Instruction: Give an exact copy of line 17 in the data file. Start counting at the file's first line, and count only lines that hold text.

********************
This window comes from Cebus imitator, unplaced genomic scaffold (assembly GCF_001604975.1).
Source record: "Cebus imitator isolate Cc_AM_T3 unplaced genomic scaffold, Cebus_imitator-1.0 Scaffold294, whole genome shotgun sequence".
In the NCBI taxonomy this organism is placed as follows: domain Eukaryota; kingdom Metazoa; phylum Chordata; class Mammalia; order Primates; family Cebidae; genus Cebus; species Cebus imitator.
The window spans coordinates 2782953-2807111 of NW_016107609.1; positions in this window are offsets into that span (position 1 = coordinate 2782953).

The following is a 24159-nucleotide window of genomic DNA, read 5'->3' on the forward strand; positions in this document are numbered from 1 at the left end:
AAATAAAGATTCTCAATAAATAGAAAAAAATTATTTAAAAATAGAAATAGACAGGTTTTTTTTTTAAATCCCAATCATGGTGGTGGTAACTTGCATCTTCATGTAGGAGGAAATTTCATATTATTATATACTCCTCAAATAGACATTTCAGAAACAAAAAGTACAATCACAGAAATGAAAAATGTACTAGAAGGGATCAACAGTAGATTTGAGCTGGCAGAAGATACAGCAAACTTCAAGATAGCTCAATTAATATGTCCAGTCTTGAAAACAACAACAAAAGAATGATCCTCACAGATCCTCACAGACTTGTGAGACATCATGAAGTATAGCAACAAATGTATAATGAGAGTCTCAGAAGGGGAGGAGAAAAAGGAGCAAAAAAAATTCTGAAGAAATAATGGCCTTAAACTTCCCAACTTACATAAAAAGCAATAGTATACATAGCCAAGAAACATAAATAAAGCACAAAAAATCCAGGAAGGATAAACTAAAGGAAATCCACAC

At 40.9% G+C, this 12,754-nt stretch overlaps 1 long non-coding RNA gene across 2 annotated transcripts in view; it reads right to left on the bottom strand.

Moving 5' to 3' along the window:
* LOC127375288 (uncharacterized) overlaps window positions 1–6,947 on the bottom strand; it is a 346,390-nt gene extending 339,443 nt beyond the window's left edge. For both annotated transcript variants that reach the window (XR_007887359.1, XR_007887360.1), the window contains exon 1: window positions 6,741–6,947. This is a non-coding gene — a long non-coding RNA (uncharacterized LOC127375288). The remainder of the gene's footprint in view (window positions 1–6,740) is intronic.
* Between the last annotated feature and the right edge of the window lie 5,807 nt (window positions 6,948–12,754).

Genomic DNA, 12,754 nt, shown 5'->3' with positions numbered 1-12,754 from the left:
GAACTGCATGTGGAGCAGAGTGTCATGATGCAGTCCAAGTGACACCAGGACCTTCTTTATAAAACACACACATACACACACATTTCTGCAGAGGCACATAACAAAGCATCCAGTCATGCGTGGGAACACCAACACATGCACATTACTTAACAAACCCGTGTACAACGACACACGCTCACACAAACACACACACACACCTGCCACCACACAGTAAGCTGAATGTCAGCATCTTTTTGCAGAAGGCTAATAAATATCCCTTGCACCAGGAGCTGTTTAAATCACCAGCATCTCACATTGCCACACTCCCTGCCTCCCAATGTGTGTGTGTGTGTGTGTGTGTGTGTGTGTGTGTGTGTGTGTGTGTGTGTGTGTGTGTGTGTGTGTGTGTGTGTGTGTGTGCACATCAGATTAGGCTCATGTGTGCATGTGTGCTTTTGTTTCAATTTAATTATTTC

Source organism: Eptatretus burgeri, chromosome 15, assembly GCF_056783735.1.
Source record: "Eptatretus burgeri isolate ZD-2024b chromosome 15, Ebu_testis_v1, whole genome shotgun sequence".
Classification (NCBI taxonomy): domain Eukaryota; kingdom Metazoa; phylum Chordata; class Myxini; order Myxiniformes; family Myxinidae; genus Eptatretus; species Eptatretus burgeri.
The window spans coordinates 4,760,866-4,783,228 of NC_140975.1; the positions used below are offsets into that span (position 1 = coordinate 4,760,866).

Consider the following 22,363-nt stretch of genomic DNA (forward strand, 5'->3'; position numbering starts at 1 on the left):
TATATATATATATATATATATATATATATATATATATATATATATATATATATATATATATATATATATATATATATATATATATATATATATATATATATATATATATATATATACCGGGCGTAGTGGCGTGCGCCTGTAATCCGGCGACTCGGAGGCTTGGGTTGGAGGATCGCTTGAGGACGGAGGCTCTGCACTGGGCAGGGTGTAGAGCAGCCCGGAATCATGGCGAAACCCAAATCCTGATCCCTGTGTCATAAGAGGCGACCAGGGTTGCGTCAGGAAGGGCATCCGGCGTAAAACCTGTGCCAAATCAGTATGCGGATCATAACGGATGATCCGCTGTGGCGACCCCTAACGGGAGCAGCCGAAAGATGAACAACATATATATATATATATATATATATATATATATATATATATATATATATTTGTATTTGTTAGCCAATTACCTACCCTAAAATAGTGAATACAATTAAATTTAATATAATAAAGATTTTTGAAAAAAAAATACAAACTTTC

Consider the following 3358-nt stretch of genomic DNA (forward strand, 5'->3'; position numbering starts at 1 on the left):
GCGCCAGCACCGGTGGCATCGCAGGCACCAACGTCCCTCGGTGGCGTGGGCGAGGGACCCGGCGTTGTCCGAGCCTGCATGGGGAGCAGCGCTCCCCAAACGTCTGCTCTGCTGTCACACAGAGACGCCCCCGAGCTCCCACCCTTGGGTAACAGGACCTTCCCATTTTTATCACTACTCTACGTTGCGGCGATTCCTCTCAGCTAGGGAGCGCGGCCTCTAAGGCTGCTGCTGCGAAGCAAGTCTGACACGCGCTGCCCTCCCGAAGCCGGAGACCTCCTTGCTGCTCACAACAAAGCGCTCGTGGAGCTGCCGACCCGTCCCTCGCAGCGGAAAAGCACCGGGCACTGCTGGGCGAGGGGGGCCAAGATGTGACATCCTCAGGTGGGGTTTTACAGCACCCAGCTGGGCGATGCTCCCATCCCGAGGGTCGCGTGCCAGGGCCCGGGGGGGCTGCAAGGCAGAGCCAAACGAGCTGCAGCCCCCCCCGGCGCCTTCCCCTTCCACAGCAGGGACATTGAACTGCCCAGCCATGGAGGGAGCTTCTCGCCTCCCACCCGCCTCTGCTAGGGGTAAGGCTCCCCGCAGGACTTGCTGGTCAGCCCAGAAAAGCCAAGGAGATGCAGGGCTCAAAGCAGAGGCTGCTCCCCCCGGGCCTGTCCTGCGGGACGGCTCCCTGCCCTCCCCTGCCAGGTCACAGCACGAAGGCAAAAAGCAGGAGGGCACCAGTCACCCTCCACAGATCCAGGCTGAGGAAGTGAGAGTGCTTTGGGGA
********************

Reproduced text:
Consider the following 22,363-nt stretch of genomic DNA (forward strand, 5'->3'; position numbering starts at 1 on the left):